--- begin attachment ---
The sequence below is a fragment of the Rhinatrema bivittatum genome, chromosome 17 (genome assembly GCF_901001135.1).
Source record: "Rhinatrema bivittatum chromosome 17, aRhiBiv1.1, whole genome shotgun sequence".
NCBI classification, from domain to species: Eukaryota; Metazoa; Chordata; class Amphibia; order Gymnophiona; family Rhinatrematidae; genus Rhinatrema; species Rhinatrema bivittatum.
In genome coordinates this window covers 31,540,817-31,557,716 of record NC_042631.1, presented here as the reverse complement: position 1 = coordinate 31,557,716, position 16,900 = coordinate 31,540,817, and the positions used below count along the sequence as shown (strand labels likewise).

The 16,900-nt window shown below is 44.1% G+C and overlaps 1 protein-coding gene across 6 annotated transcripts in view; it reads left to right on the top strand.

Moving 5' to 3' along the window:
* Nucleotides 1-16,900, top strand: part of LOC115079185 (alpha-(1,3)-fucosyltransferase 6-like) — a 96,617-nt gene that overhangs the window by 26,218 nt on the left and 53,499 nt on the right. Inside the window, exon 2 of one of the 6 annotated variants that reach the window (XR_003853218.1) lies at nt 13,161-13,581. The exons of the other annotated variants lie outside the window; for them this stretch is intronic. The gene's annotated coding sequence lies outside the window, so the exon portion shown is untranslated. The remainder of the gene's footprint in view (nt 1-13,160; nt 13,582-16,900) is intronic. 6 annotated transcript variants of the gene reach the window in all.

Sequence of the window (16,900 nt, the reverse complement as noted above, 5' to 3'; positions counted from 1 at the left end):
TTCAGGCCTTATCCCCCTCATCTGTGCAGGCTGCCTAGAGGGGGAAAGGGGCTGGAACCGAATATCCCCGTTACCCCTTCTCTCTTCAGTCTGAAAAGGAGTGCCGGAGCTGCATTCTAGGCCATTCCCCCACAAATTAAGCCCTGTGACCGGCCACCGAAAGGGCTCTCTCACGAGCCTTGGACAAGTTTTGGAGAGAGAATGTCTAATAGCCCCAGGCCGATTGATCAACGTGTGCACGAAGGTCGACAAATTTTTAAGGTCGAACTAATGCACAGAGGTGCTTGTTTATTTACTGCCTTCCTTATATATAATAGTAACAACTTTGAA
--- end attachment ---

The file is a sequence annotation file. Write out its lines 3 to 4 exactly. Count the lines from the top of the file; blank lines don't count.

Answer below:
NCBI classification, from domain to species: Eukaryota; Metazoa; Chordata; class Amphibia; order Gymnophiona; family Rhinatrematidae; genus Rhinatrema; species Rhinatrema bivittatum.
In genome coordinates this window covers 31,540,817-31,557,716 of record NC_042631.1, presented here as the reverse complement: position 1 = coordinate 31,557,716, position 16,900 = coordinate 31,540,817, and the positions used below count along the sequence as shown (strand labels likewise).